The Changing Concept of Privacy
Classical Chinese Mandarin had no word that conveyed the modern meaning of privacy. Its closest term conveyed a message close to “shameful secret,” as when a person wanted to hide a disgraceful behavior from others.
Everybody knows the meaning of “privacy.” It is freedom from being observed or disturbed by others. Legally, it is a right to control access to our personal information.
Is the issue of privacy about to change as a major theme in our society?
We can ask German Chancellor Angela Merkel, “Did you feel violated when you learned the U.S. National Security Agency listened to and recorded your cell phone conversations?”
We could contact 32 million members of Ashley Madison, the commercial website that facilitates discreet sexual affairs for married adults. Did bad things happen after the release of their full names, home addresses, and credit card transactions?
We might be curious about what happened to Ashley Madison’s clients in Saudi Arabia where adultery is a crime punishable by death.
Curiosity is one thing. Managing the exposure from a privacy breach is a potential disaster.
Risk managers are concerned about privacy violations that increasingly are coming from out of nowhere. We should be concerned too.
Ask Erin Andrews, the ESPN reporter who was videotaped naked in her hotel room. A jury verdict was $55 million from Marriott for violation of privacy.
You can’t ask Tyler Clementi, an 18-year-old student at Rutgers University. He jumped to his death from the George Washington Bridge after his roommate used a webcam and shared an Internet video of Clementi kissing another man.
Privacy violation is big business. The collection of our private data is a $300 billion-a-year industry employing millions of people in the United States. They gather information without regard to how it will be used. They digitally scour Facebook for information about people going on vacation, match it with email addresses, and sell it to vendors in destination locations who promote events for tourists. Unintentionally, the information can wind up in the hands of burglars who break into empty homes.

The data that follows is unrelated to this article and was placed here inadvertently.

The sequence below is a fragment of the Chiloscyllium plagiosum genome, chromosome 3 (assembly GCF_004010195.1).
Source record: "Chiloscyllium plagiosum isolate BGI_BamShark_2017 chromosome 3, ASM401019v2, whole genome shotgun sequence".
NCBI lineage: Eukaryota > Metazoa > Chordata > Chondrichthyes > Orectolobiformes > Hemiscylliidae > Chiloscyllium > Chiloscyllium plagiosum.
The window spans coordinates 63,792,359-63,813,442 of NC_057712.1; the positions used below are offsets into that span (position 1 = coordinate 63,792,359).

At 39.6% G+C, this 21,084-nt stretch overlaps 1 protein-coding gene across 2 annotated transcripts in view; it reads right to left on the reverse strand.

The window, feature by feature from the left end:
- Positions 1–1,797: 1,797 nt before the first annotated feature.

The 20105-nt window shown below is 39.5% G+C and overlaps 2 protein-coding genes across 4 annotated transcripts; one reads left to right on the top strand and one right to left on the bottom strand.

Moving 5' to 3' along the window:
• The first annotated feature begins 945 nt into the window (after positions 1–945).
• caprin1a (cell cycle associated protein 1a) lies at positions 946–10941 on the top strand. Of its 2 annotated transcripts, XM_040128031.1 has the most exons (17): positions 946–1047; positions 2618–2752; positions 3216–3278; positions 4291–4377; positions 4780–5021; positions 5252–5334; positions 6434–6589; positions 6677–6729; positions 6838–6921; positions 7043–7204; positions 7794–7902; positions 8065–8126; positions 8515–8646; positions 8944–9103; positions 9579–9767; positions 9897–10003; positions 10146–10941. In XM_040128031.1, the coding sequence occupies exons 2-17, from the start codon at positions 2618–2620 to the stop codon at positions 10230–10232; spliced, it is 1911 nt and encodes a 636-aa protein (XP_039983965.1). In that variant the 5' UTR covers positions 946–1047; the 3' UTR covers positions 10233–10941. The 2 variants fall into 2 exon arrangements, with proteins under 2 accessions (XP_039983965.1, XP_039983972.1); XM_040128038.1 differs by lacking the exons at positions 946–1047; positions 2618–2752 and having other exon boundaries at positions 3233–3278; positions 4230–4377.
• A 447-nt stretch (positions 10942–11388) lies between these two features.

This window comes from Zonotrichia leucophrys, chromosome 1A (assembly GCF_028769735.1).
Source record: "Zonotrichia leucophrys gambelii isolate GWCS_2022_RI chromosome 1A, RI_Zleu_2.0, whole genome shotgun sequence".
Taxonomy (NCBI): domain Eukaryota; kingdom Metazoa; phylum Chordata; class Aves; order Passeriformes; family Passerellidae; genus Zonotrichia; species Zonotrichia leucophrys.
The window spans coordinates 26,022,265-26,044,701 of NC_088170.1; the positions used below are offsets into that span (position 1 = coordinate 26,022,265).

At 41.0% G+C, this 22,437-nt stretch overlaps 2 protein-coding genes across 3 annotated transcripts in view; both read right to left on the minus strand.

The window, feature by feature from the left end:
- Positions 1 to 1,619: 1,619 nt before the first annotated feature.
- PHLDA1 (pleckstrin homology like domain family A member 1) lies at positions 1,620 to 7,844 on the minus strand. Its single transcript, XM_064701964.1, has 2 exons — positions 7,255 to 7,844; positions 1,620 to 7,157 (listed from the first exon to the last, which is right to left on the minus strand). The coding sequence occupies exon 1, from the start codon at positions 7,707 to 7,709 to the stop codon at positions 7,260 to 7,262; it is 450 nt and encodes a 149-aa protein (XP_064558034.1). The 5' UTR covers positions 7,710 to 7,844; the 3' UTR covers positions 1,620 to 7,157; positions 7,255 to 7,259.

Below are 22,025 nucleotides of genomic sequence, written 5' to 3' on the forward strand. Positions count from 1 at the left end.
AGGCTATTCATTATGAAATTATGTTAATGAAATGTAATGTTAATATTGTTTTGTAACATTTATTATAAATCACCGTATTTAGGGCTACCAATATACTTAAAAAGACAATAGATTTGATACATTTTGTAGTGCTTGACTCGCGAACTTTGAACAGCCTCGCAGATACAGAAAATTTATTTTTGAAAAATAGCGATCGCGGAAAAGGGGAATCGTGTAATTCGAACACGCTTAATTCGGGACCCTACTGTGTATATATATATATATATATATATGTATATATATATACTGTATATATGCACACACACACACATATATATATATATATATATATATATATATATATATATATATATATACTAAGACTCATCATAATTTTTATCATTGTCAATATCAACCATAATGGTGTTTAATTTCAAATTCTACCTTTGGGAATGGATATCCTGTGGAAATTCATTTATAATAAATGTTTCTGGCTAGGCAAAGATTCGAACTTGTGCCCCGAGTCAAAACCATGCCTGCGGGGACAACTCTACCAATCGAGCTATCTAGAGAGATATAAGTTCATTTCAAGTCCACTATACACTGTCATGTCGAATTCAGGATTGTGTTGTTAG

Elsewhere, recruiters uncover personal data not volunteered in applications for employment. Unscrupulous proprietary schools identify financially struggling students and put them into debt pursuing programs they will not complete.
The quest for sensitive data and other secrets is part of a new discipline called “business analytics.”
Privacy violation is big business. The collection of our private data is a $300 billion-a-year industry employing millions of people in the United States. They gather information without regard to how it will be used.
The definition is quite harmless. It refers to continuous and repeated exploration and investigation of data to improve performance.
It uses the availability of the massive amount of data collected by companies, governments, and other parties who have little or no respect for privacy.
The situation is complicated because we actually train people to violate privacy. Business analytics is a “hot” academic program on college campuses. Students learn how to pore through our personal lives to create “meaning” that will be used for or against us by complete strangers.
What is the reality of personal privacy? It’s gone.
Politicians use business analytics to find friendly voters. The media tracks down hidden stories that inform, entertain, or titillate. Lawyers pursue clients. Employers dig for conflicts of interest. Netflix manages its business based on our viewing patterns.
Everybody is sharing the data. Nobody is taking much time to respect privacy.
We might conclude with a mission statement that could apply to a modern company.
“We have to be forthright with our customers. We must earn their confidence. We have to show them we care about them and will protect them. Then, we can find their shameful secrets and invade their privacy.”